Does gluten free HAVE to be so expensive?

By BE Gluten Free | GF Information

Sep 15

“They're gouging us just because we have to eat a ‘special' diet! There is NO WAY this stuff can cost so much!  I am going somewhere else to get my gluten free foods!”

How many times have we thought this about -anything-?  Many times it is probably an accurate statement.  Products manufactured in China (or any foreign country) USED to be cheaper (WAY cheaper) than manufacturing them here, and an astute company could re-double it's profits by moving overseas and continuing to sell here.  This is rapidly changing for a plethora of reasons…and is not (directly) the subject of this post.

One of the most often (over)heard comments at the Farmer's Market is something like “Those look really delicious, I have never seen this product available as gluten free…but those prices! Ouch!”.  While it is difficult for many to see the prices beyond justifying them as ‘gouging', it is even more difficult for us to have to put prices like that on the products.

One of our driving goals is to make gluten free food more affordable so that all people can enjoy it as a healthy alternative to the less healthy glutinous foods they are accustomed to.  We are always looking for suggestions of new items to try each week, and we're also looking for a few people willing to write reviews and taste test products as we develop them! (sorry – blatant plug for participation… but we do have the BEST customers with some pretty awesome ideas.  Or maybe it's just that our customers minds are clearer as they aren't gummed up with all that gluten??)

::The Basics::

One might then think that aside from flour costs all other expenses involved would be identical, bread isn't rocket science right? Unfortunately gluten free bread can actually seem like rocket science when you dig into making a quality replacement for regular bread. And while basic flour cost is the most obvious issue involved in the cost of GF goods, it is only one of many.

A 25 pound bag of regular (wheat) bread flour will retail for about $7.00 including shipping.  This wheat flour already contains the proteins to make bread ‘stick together' so we'll need to remember to ADD the cost of binders for GF comparisons.

A good GF bread is made from combining at least three different certified GF grains, typically (and unfortunately) one or more rice flours, plus one or more of the finer grained starches like tapioca.  …so:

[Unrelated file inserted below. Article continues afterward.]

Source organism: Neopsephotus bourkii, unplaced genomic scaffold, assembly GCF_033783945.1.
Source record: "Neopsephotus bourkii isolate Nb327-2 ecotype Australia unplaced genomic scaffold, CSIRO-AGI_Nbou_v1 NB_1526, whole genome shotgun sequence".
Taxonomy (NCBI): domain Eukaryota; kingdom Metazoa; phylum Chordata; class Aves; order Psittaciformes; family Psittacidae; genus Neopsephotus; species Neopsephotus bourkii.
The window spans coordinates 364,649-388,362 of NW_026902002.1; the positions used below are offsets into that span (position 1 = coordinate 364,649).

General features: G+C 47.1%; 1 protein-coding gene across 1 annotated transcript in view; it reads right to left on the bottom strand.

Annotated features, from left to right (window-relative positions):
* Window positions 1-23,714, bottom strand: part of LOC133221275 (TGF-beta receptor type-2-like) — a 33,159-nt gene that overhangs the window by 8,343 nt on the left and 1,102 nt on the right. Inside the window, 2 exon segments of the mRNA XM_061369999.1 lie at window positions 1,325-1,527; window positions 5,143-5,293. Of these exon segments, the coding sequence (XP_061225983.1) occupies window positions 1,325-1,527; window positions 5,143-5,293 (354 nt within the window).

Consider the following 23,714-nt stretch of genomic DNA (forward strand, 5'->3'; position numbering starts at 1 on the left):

Retail prices for 25 pound bags of rice flours average around $24.00 and shipping is roughly $0.50 per pound…making a 25 pound bag of rice flour approximately $36.00 – or roughly FIVE TIMES as expensive as regular gluten flours.  This alone would make a rough guess for GF breads to be about $12.00 to $15.00 per loaf (local Glutinous breads, fresh made are $4.25 per loaf…which would be more than $20.00!! per loaf of gluten free)

::Rocket Science::

Then you get to the additional costs beyond the flours; Eggs, Xanthan\Guar Gums, Fats.  This is where the real science in making a Gluten Free bread comes into play*. For the purposes of this post here's what we are interested in:

Eggs
— roughly three to six times as many eggs may be used in gluten free breads as compared to regular.  Gluten free breads benefit from the added moisture and protein, as well as volumizing that eggs provide. This will increase costs roughly $0.40 PER additional egg and in some cases that can add more than $1.20 to the cost!

Binders
— Xanthan gum will run you between $0.03 and $0.06 per gram with roughly 6 – 10 grams per loaf of bread being somewhat “normal” (three quarters teaspoon per cup of flour).  Adding another $0.20 to $0.60 per loaf.

::Summary::

So, the average cost of additional eggs and binders adds a minimum of $1.00 to $1.50 per loaf of Gluten Free bread.  Estimating the flour cost (I still need to do actual ‘cups per pound' for each type of flour and then calculate ratios of each flour in a ‘basic' bread mix, but…) to be somewhere in the neighborhood of $2.00.
That puts a Loaf of Gluten Free bread right around $3.50 in costs.  If you figure it takes 2 hours to make a single loaf of bread that retails for roughly $8.00 you'll find that the per hour rate is about $2.25.
At a typical Farmers Market sales of 8 – 10 loaves of bread in a six hour shift brings the per hour rate for making and selling GF breads to about…$3.00 to $3.75 per hour, or about half of the minimum wage with no benefits.

About the Author

Classically trained in Biology and Genetics at the University of Minnesota St. Paul Biological Sciences campus. Gluten free for more than 5 years.